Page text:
Commentary Abortion

Perverting Informed Consent: The South Dakota Court Decision

Maya Manian

Numerous anti-choice laws—like South Dakota’s—exploit informed consent doctrine to further goals antithetical to the notion of autonomy that these laws pretend to promote.

Informed consent is one of the cornerstones of health-care law and its basic principles have been well-established for decades. Informed consent law reflects the fundamental notion that every competent adult has a right to make the ultimate decisions about her healthcare that will affect her life prospects. A single driving goal animates informed consent law—respect for patient autonomy. Informed consent law preserves patient autonomy by protecting the patient’s bodily integrity and self-determination.

Canterbury v. Spence, a leading case on informed consent, set forth the key principle that “it is the prerogative of the patient” to decide “the direction in which his interests seem to lie.” Thus, the doctrine of informed consent compels the disclosure of accurate medical information consistent with the expert knowledge of the medical community.

This rule ensures that patients receive sufficient information to make their own decisions about whether to consent to medical treatment. Informed consent law’s long-established principles have been perverted in the context of abortion legislation. Anti-choice laws claiming to ensure well-informed decisions for women in fact misuse informed consent terminology to further goals antithetical to the imperatives animating informed consent law. 

In an en banc opinion, the Eighth Circuit recently upheld South Dakota’s mandate that physicians inform women seeking abortion care that “an increased risk of suicide ideation and suicide” is a known risk of the abortion procedure. Responding to the Eighth Circuit’s holding, South Dakota Attorney General Marty Jackley declared, “Today’s decision supports the Legislature’s goal of encouraging women seeking an abortion to make informed and voluntary decisions.” Although this statement invokes notions of patient autonomy, South Dakota’s abortion law actually turns on its head informed consent law’s respect for patient self-determination through the provision of accurate, relevant information. As Jennifer Keighley has summarized, South Dakota’s claims about abortion and suicide risk are scientifically dubious. While Planned Parenthood v. Casey permitted abortion-specific informed consent laws, it emphasized that only “truthful, nonmisleading” information would be constitutionally permissible.  But the weight of medical evidence indicates that South Dakota’s legislation is untruthful and misleading.  The Eighth Circuit’s decision to uphold medically-inaccurate information is not surprising, however, given that a similarly ideologically divided court previously upheld South Dakota’s requirement that physicians inform abortion patients “that the abortion will terminate the life of a whole, separate, unique, living human being”—hardly the unbiased information demanded by informed consent doctrine.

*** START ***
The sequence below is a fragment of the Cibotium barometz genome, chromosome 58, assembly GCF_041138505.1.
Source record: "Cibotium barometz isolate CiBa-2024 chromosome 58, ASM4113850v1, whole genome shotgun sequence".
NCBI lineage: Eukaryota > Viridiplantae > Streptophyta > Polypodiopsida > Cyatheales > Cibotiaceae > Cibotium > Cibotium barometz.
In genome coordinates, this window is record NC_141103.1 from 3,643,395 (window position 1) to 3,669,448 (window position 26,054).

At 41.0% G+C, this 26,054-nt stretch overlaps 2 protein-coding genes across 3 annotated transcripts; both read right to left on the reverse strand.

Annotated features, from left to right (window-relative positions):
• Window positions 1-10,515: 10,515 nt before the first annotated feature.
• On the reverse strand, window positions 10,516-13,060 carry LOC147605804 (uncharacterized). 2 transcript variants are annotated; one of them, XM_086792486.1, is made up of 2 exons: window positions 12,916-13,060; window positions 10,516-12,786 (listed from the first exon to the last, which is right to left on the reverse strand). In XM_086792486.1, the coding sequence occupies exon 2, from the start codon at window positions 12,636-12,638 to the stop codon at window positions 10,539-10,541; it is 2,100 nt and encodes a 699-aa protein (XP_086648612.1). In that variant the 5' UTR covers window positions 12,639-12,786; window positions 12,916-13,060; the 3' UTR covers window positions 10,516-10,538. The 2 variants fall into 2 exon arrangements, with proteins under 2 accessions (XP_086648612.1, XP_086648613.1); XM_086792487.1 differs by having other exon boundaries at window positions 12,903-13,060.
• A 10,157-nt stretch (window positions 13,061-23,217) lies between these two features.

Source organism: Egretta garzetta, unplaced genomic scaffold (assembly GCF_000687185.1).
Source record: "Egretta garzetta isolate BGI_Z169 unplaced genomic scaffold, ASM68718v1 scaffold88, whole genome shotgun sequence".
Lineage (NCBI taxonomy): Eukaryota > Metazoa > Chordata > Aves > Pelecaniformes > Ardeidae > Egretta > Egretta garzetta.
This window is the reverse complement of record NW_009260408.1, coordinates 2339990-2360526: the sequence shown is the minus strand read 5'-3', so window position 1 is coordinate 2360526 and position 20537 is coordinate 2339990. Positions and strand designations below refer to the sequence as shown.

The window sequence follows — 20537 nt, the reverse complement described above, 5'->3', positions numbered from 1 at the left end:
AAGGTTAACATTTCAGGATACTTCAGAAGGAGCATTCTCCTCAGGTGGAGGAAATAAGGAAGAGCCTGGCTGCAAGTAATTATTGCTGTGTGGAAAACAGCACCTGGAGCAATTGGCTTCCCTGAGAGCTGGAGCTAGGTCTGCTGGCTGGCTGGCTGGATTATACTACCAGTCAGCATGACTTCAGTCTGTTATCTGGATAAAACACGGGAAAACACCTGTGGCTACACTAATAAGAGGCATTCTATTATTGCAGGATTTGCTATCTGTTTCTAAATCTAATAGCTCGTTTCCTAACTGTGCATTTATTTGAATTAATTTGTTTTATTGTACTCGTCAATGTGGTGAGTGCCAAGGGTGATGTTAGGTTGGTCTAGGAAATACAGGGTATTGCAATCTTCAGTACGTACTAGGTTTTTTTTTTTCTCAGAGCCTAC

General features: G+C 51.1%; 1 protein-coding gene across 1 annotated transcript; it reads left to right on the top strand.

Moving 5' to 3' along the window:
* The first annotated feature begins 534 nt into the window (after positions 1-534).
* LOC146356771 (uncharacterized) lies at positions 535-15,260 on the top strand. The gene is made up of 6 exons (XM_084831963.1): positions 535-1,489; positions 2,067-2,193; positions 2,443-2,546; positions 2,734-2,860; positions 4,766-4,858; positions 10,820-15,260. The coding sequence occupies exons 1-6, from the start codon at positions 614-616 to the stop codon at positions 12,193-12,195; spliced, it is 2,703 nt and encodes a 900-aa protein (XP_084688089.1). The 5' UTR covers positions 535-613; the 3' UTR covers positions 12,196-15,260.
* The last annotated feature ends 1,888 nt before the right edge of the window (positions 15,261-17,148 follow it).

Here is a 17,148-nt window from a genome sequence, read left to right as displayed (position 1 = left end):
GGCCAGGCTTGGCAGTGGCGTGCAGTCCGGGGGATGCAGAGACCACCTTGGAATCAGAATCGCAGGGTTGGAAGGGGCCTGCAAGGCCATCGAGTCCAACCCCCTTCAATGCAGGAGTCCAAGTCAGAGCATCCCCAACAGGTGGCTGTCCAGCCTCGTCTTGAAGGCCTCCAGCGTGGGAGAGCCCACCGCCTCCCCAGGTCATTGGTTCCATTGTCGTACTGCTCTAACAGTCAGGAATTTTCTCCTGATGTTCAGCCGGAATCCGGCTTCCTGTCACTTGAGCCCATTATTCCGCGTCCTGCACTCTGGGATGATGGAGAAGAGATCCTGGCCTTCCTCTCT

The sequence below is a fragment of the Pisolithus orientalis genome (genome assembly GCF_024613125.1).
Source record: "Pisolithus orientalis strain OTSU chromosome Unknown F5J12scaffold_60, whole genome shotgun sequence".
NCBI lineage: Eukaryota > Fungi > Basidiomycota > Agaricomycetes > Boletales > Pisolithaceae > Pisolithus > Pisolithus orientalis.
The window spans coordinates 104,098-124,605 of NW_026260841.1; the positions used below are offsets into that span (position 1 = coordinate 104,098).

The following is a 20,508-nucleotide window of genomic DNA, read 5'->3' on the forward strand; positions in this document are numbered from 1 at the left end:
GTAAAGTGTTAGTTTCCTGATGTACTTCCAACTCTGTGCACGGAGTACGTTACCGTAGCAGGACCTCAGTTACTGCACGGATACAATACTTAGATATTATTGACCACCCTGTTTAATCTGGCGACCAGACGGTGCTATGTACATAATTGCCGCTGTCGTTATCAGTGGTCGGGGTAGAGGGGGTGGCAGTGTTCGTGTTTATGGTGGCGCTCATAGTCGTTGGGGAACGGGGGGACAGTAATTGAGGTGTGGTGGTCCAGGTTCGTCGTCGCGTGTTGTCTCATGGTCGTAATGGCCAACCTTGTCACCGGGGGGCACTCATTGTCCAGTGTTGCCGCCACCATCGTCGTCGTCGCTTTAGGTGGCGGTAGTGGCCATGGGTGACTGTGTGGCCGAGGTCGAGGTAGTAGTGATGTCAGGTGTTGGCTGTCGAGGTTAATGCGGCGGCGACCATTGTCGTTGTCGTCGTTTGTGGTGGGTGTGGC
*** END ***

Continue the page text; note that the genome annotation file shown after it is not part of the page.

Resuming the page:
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South Dakota is not alone in its misuse of traditional medical principles in regulating abortion care. State abortion laws are rife with mis-information and shaming rituals masquerading as protections of a “woman’s right to know.” For example, efforts to mandate clinically unnecessary ultrasounds have also been enacted under the guise of protecting abortion patients’ right to information, even though mandatory ultrasounds impose a medical procedure in violation of a patient’s right to refuse treatment protected by informed consent law.  

These abortion regulations belie a deep suspicion of women as medical (and moral) decision-makers. Their proponents claim to follow the general principle of protecting patients’ interests in informed decision-making, but they seek to apply that principle differently to women seeking abortion care. South Dakota’s legislation and other similar anti-choice “informed consent” laws aim not at preserving women’s autonomy, but at imposing the government’s normative views about what decisions women should make.  

Numerous anti-choice laws—like South Dakota’s—exploit informed consent doctrine to further goals antithetical to the notion of autonomy that these laws pretend to promote.  South Dakota’s disingenuous assertions about protecting women’s well-being by mandating mis-information mask its true purpose—to thwart access to abortion and discourage women from seeking abortion care. South Dakota thus ignores the lesson learned long ago within the law of informed consent—that the patient should have the prerogative to determine for herself where her best interests lie.

News Law and Policy

Anti-Choice Group: End Clinic ‘Bubble Zones’ for Chicago Abortion Patients

Michelle D. Anderson

Chicago officials in October 2009 passed the "bubble zone" ordinance with nearly two-thirds of the city aldermen in support.

An anti-choice group has announced plans to file a lawsuit and launch a public protest over Chicago’s nearly seven-year-old “bubble zone” ordinance for patients seeking care at local abortion clinics.

The Pro-Life Action League, an anti-choice group based in Chicago, announced on its website that its lawyers at the Thomas More Society would file the lawsuit this week.

City officials in October 2009 passed the ordinance with nearly two-thirds of the city aldermen in support. The law makes it illegal to come within eight feet of someone walking toward an abortion clinic once that person is within 50 feet of the entrance, if the person did not give their consent.

Those found violating the ordinance could be fined up to $500.

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Harassment of people seeking abortion care has been well documented. A 2013 survey from the National Abortion Federation found that 92 percent of providers had a patient entering their facility express personal safety concerns.

The ordinance targets people seeking to pass a leaflet or handbill or engaging in “oral protest, education, or counseling with such other person in the public way.” The regulation bans the use of force, threat of force and physical obstruction to intentionally injure, intimidate or interfere any person entering or leaving any hospital, medical clinic or health-care facility.